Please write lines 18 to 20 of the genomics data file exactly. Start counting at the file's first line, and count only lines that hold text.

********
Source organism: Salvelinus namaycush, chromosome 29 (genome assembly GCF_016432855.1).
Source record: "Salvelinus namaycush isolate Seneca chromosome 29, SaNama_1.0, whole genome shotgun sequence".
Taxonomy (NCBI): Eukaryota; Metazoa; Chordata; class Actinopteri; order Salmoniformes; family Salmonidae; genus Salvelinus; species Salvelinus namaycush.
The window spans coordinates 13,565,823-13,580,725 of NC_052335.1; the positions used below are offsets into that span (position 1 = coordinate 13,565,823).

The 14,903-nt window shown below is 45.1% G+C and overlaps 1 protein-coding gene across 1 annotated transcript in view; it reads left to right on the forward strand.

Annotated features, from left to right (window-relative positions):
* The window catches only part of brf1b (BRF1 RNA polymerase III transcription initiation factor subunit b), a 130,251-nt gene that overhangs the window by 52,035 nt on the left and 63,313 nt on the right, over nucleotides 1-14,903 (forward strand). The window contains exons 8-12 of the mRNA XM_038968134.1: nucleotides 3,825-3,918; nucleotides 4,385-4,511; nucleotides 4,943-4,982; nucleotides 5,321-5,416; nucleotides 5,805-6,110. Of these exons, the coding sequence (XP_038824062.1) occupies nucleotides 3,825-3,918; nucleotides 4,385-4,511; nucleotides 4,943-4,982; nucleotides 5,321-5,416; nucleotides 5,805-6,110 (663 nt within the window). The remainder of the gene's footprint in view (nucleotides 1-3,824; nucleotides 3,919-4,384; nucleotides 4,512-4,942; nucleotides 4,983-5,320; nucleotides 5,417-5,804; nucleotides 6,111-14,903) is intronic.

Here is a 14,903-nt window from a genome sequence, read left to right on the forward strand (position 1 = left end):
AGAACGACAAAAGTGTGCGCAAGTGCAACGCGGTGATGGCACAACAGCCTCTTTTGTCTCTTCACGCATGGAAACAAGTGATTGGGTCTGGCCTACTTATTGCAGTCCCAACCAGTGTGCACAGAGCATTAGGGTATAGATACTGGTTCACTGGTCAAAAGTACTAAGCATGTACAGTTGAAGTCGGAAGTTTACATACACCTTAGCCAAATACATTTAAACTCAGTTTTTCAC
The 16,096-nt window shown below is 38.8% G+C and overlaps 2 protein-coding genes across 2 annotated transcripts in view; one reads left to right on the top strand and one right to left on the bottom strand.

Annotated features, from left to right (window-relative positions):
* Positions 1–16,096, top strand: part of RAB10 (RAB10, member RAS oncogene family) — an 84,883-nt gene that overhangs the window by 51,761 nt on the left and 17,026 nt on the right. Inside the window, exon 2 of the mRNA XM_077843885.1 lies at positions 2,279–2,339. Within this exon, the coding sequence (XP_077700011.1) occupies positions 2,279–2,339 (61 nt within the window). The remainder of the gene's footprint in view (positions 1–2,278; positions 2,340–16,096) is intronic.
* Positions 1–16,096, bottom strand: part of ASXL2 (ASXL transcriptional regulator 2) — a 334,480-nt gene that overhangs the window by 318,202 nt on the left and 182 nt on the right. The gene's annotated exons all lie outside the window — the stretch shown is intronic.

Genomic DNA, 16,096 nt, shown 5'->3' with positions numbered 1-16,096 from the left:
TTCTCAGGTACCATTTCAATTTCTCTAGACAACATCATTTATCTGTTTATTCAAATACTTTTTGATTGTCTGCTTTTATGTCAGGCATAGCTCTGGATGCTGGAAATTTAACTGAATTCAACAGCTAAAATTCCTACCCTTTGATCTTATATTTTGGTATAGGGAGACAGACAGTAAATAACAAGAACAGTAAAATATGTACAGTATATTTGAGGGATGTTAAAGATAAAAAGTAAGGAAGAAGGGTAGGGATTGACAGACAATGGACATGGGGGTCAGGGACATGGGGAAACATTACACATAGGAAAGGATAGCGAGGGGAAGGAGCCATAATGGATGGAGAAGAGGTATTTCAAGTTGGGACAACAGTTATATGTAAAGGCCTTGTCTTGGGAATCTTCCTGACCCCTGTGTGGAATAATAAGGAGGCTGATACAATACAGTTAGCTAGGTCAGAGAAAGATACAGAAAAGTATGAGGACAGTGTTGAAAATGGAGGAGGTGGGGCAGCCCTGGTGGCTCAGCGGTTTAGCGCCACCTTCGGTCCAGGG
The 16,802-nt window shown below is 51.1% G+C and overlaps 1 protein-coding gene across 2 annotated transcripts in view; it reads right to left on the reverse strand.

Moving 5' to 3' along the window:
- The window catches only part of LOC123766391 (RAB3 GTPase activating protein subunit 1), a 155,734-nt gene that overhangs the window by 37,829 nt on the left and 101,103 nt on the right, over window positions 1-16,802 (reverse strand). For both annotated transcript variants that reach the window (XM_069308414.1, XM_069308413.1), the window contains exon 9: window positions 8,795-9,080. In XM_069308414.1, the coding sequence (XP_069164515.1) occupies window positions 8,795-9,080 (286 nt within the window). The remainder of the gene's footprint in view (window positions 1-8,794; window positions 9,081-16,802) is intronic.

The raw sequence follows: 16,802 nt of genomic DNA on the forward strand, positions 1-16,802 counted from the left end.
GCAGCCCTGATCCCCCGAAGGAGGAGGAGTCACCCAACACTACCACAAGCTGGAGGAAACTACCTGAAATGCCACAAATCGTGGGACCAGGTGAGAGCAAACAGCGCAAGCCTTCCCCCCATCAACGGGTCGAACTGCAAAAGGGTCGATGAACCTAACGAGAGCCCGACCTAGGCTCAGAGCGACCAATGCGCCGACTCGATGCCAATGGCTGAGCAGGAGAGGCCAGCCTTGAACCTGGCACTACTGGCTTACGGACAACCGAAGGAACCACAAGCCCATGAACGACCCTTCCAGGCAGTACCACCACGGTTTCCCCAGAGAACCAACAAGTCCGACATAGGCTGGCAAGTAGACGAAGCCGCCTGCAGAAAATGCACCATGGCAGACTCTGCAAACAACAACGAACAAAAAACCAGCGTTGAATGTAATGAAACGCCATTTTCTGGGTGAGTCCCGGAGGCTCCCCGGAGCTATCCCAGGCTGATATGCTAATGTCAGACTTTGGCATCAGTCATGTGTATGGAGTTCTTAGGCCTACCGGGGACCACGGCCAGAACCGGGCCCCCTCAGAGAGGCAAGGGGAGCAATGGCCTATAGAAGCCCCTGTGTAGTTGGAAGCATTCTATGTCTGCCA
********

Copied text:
- The window catches only part of LOC123766391 (RAB3 GTPase activating protein subunit 1), a 155,734-nt gene that overhangs the window by 37,829 nt on the left and 101,103 nt on the right, over window positions 1-16,802 (reverse strand). For both annotated transcript variants that reach the window (XM_069308414.1, XM_069308413.1), the window contains exon 9: window positions 8,795-9,080. In XM_069308414.1, the coding sequence (XP_069164515.1) occupies window positions 8,795-9,080 (286 nt within the window). The remainder of the gene's footprint in view (window positions 1-8,794; window positions 9,081-16,802) is intronic.

The raw sequence follows: 16,802 nt of genomic DNA on the forward strand, positions 1-16,802 counted from the left end.
GCAGCCCTGATCCCCCGAAGGAGGAGGAGTCACCCAACACTACCACAAGCTGGAGGAAACTACCTGAAATGCCACAAATCGTGGGACCAGGTGAGAGCAAACAGCGCAAGCCTTCCCCCCATCAACGGGTCGAACTGCAAAAGGGTCGATGAACCTAACGAGAGCCCGACCTAGGCTCAGAGCGACCAATGCGCCGACTCGATGCCAATGGCTGAGCAGGAGAGGCCAGCCTTGAACCTGGCACTACTGGCTTACGGACAACCGAAGGAACCACAAGCCCATGAACGACCCTTCCAGGCAGTACCACCACGGTTTCCCCAGAGAACCAACAAGTCCGACATAGGCTGGCAAGTAGACGAAGCCGCCTGCAGAAAATGCACCATGGCAGACTCTGCAAACAACAACGAACAAAAAACCAGCGTTGAATGTAATGAAACGCCATTTTCTGGGTGAGTCCCGGAGGCTCCCCGGAGCTATCCCAGGCTGATATGCTAATGTCAGACTTTGGCATCAGTCATGTGTATGGAGTTCTTAGGCCTACCGGGGACCACGGCCAGAACCGGGCCCCCTCAGAGAGGCAAGGGGAGCAATGGCCTATAGAAGCCCCTGTGTAGTTGGAAGCATTCTATGTCTGCCA